By now, I am quite sure, you have tired of the stories on the “The Fear Index,” how the CBOE Volatility Index (VIX) is reaching a historical low and how we all are doomed because…well…haven’t you heard that the VIX is reaching a new low? (See Exhibit 1 above.)
I don’t get the hullabaloo about the VIX, though. In an environment where global growth is relatively stable, policy makers go out of their way to tell us how and what they are going to do, credit spreads are reaching new lows, and global equities have been on a tear for more than a year, what else would you expect from the VIX?
VIX: A Lagging, Not Leading Indicator
In other words, we believe the VIX is a lagging rather than a leading indicator. It is a reactive market factor rather than a proactive market factor. As a result, making too many portfolio decisions based on the potential catastrophes that a new low in the VIX could likely engender is just silly.
That is not to say that volatility is unlikely to increase. It may, or it may not, for a while. But it wouldn’t be because the VIX itself reached a new low and somehow reflects that investors have been bad and irresponsible. Far from it.
The proof in the pudding for complacency is investor flows. If investors have been acting in a cavalier manner (and as investors we know we do that at times), it would be reflected in the flows into various types of funds. But that has not been the case. There have been no en masse flows into any asset class. Yes, investors have been moving into emerging markets and European equities, and they have been reducing their exposure to the United States. And, on the basis of the fundamentals of economic and political reality on the ground, you would expect them to do that.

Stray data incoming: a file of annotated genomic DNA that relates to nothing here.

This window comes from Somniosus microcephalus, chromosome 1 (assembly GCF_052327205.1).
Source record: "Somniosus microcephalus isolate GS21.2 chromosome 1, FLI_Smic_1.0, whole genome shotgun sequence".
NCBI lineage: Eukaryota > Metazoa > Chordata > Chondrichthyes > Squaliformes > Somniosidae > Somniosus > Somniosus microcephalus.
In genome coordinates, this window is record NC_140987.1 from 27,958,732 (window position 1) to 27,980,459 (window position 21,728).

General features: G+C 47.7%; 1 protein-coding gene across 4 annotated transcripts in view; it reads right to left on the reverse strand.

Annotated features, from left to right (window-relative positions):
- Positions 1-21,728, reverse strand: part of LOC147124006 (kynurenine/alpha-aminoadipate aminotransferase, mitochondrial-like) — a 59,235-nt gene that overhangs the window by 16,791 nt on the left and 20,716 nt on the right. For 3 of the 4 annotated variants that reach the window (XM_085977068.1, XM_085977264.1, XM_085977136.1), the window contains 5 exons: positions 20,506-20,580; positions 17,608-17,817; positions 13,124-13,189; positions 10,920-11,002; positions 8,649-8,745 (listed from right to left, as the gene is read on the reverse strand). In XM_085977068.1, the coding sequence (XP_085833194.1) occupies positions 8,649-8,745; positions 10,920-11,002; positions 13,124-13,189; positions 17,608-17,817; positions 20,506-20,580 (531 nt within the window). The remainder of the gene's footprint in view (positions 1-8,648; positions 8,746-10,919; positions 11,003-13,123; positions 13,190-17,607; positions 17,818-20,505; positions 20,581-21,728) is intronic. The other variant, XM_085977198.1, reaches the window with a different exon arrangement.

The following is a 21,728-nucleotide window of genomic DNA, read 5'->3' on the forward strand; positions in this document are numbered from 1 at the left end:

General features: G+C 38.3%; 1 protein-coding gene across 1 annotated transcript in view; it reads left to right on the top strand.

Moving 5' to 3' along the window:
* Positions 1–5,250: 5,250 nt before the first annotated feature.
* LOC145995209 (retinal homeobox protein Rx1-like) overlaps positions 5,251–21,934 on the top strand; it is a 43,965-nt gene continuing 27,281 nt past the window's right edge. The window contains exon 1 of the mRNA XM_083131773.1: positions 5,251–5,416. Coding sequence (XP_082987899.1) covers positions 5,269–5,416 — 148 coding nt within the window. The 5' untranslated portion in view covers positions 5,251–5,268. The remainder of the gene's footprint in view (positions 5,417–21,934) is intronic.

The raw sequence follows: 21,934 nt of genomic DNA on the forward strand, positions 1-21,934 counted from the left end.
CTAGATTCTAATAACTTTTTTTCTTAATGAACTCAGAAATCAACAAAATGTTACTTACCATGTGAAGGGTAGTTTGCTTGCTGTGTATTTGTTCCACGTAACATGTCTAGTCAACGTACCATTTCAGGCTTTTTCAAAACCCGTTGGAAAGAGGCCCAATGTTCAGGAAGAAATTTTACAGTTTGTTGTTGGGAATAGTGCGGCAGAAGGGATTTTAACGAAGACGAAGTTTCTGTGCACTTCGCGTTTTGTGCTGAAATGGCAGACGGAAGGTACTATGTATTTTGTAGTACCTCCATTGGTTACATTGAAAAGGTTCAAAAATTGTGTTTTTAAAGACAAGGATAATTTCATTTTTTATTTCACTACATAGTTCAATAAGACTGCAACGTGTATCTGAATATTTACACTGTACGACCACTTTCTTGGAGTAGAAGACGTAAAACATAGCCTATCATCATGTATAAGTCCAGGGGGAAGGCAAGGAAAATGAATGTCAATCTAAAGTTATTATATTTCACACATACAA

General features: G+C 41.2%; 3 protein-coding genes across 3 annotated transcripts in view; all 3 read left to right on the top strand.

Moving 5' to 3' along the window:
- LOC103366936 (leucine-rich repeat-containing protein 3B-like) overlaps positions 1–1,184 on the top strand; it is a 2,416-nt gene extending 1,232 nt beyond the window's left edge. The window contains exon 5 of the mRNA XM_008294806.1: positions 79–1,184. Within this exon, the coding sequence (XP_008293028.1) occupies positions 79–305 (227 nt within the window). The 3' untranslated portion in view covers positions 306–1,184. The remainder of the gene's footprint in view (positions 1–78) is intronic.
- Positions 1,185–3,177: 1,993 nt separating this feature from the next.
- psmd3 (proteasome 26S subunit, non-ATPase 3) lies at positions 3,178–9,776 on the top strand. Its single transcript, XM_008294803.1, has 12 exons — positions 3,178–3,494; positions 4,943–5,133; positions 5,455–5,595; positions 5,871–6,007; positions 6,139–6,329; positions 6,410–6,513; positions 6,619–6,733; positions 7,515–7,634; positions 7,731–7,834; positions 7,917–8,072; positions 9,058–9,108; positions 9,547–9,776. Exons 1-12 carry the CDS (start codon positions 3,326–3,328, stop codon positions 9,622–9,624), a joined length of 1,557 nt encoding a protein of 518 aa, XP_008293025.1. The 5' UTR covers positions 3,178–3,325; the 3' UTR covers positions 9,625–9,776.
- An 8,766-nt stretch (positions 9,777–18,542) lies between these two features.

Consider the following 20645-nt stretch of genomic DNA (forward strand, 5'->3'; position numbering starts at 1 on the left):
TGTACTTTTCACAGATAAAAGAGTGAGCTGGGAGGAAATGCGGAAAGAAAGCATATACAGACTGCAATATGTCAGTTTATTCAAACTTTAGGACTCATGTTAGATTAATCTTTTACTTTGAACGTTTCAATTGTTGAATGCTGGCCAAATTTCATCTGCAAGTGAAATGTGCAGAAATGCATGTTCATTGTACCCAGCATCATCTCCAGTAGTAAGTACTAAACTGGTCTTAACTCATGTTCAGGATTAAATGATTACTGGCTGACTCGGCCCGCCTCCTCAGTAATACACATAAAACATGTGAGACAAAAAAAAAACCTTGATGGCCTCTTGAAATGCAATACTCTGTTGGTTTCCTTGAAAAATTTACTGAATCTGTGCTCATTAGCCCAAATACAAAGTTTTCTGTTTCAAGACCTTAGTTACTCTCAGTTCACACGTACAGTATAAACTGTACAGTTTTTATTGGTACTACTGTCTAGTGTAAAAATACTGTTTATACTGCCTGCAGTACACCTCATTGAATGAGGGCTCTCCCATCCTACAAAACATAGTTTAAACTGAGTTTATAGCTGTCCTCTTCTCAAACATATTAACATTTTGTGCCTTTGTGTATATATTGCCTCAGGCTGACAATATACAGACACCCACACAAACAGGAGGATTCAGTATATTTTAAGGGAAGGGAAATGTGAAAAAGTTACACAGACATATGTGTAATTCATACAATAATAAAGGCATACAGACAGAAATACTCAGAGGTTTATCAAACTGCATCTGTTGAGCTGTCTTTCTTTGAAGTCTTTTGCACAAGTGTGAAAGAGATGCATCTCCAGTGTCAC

If there have been pronounced flows since the beginning of the year, they have been in bonds rather than risky equities. And as we all can agree, no one is buying bonds at current levels to get rich quickly.
The bottom line is that if you are trying to foretell potential disasters in the market, look at fundamentals and asset class flows. Watching the VIX is not going to help.
As is always the case in the markets, we face significant fundamentals-driven risks that we need to watch out for:
- China’s policy-induced slowdown may prove to be a disaster,
- The U.S. may slow down more than expected,
- Inflation may pick up, forcing the Federal
- Reserve to tighten more than what we are expecting today, and
- Some election in Europe may shape up to be the next (fill-in-the-appropriate-country initials) exit.
So, there is a lot to fret about. But the VIX reaching new lows, somehow, is not at the top of my worries. I will let my options and derivatives brethren worry about that.
I remain focused on the global economy, monetary policy and company fundamentals. While it is risky as always, those fundamentals look quite decent.
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